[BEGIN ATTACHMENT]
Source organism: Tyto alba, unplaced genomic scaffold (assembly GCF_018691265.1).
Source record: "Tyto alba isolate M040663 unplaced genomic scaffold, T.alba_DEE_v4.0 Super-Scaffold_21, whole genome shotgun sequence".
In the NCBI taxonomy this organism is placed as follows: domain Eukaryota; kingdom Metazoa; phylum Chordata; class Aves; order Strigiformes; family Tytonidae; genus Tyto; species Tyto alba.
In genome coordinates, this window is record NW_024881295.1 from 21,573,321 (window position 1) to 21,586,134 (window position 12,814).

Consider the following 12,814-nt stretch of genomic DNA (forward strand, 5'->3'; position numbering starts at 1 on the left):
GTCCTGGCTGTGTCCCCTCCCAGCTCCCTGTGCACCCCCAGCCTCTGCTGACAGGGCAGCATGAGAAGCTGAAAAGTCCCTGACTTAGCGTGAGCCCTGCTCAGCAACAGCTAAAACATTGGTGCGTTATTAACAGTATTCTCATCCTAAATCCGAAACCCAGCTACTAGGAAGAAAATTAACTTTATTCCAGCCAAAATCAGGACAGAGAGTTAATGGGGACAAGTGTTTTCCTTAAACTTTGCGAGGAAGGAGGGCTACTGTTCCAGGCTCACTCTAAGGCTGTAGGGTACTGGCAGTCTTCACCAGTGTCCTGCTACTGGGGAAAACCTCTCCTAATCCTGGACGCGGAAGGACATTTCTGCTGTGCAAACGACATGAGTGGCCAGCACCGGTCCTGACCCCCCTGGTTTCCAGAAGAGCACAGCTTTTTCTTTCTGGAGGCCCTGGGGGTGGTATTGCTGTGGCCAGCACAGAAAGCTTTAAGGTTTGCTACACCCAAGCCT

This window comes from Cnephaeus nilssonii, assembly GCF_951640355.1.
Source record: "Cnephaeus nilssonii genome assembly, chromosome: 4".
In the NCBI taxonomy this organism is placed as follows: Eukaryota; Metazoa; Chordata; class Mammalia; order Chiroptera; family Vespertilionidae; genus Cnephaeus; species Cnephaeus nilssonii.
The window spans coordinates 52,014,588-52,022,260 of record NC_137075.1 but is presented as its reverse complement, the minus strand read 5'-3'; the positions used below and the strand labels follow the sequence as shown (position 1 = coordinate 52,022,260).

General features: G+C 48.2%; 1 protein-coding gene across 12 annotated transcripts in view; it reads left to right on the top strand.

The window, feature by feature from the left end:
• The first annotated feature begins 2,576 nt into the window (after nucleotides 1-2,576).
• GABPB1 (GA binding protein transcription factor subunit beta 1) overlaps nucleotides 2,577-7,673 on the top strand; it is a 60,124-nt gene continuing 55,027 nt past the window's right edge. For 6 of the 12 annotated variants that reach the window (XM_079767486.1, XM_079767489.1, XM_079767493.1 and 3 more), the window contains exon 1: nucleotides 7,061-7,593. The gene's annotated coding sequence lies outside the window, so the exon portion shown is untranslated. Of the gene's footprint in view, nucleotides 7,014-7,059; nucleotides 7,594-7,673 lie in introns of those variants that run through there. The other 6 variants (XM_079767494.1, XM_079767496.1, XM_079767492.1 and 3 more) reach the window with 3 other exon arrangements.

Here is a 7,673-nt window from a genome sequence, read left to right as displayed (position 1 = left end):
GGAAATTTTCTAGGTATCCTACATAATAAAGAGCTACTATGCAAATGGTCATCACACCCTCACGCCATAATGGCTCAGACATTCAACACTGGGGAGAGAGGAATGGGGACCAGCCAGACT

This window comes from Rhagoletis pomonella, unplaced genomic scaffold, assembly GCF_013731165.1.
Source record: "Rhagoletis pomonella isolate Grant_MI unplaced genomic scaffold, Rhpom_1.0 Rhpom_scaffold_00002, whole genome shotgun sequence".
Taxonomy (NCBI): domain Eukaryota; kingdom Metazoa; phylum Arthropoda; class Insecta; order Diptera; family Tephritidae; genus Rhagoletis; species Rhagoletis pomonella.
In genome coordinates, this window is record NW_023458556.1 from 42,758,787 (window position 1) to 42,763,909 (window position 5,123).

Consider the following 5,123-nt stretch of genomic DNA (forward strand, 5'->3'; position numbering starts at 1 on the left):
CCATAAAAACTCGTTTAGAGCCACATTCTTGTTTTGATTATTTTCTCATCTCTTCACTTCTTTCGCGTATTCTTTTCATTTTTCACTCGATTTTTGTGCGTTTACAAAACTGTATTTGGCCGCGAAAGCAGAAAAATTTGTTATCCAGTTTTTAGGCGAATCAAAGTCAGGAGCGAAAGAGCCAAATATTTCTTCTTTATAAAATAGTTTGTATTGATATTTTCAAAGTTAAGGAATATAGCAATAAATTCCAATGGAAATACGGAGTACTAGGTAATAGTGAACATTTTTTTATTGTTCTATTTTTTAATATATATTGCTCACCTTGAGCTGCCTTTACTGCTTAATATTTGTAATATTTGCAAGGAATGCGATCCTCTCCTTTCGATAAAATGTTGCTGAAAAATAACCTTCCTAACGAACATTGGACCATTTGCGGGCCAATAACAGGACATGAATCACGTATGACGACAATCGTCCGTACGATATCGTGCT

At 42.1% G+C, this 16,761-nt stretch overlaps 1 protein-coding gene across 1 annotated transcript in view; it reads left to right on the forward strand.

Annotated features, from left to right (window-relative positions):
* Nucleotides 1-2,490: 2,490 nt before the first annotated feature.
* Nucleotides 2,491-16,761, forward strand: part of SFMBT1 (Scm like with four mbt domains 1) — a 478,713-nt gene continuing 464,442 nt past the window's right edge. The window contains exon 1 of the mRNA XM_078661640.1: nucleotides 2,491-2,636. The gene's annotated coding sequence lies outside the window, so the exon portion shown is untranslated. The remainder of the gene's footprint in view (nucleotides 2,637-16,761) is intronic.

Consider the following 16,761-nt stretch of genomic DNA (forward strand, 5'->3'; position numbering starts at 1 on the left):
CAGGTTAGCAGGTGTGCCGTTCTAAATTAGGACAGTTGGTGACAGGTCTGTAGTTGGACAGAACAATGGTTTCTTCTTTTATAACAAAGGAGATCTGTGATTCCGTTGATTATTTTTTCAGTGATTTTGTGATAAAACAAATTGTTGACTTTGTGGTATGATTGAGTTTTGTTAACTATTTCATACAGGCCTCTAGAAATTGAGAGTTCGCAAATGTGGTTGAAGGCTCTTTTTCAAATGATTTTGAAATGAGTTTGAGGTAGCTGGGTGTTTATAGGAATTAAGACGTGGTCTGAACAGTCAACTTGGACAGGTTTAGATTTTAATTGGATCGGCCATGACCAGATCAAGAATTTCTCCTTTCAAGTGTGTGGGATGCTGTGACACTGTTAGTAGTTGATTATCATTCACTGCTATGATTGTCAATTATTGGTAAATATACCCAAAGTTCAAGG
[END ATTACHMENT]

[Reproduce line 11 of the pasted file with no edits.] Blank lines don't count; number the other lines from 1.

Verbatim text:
General features: G+C 48.2%; 1 protein-coding gene across 12 annotated transcripts in view; it reads left to right on the top strand.